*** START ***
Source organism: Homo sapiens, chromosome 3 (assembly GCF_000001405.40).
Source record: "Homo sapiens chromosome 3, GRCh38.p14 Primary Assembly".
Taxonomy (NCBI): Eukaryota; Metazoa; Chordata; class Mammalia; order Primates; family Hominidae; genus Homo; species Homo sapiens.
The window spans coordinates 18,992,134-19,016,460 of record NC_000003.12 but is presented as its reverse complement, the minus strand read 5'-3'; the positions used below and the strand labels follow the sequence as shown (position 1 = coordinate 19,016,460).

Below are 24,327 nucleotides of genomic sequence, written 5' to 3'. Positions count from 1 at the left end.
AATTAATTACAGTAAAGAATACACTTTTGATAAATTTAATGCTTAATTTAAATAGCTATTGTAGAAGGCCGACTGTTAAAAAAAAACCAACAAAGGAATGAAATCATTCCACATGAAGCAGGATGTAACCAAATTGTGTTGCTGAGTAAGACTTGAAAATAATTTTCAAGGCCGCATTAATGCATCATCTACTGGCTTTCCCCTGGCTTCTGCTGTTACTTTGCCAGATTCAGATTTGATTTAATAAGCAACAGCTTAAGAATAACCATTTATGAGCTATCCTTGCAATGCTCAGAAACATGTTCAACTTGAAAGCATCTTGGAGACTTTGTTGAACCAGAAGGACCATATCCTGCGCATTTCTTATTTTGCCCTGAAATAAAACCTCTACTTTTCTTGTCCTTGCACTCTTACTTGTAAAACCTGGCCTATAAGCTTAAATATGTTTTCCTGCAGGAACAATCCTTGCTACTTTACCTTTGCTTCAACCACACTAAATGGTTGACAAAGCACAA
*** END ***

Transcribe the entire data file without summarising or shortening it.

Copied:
Source organism: Homo sapiens, chromosome 3 (assembly GCF_000001405.40).
Source record: "Homo sapiens chromosome 3, GRCh38.p14 Primary Assembly".
Taxonomy (NCBI): Eukaryota; Metazoa; Chordata; class Mammalia; order Primates; family Hominidae; genus Homo; species Homo sapiens.
The window spans coordinates 18,992,134-19,016,460 of record NC_000003.12 but is presented as its reverse complement, the minus strand read 5'-3'; the positions used below and the strand labels follow the sequence as shown (position 1 = coordinate 19,016,460).

Below are 24,327 nucleotides of genomic sequence, written 5' to 3'. Positions count from 1 at the left end.
AATTAATTACAGTAAAGAATACACTTTTGATAAATTTAATGCTTAATTTAAATAGCTATTGTAGAAGGCCGACTGTTAAAAAAAAACCAACAAAGGAATGAAATCATTCCACATGAAGCAGGATGTAACCAAATTGTGTTGCTGAGTAAGACTTGAAAATAATTTTCAAGGCCGCATTAATGCATCATCTACTGGCTTTCCCCTGGCTTCTGCTGTTACTTTGCCAGATTCAGATTTGATTTAATAAGCAACAGCTTAAGAATAACCATTTATGAGCTATCCTTGCAATGCTCAGAAACATGTTCAACTTGAAAGCATCTTGGAGACTTTGTTGAACCAGAAGGACCATATCCTGCGCATTTCTTATTTTGCCCTGAAATAAAACCTCTACTTTTCTTGTCCTTGCACTCTTACTTGTAAAACCTGGCCTATAAGCTTAAATATGTTTTCCTGCAGGAACAATCCTTGCTACTTTACCTTTGCTTCAACCACACTAAATGGTTGACAAAGCACAA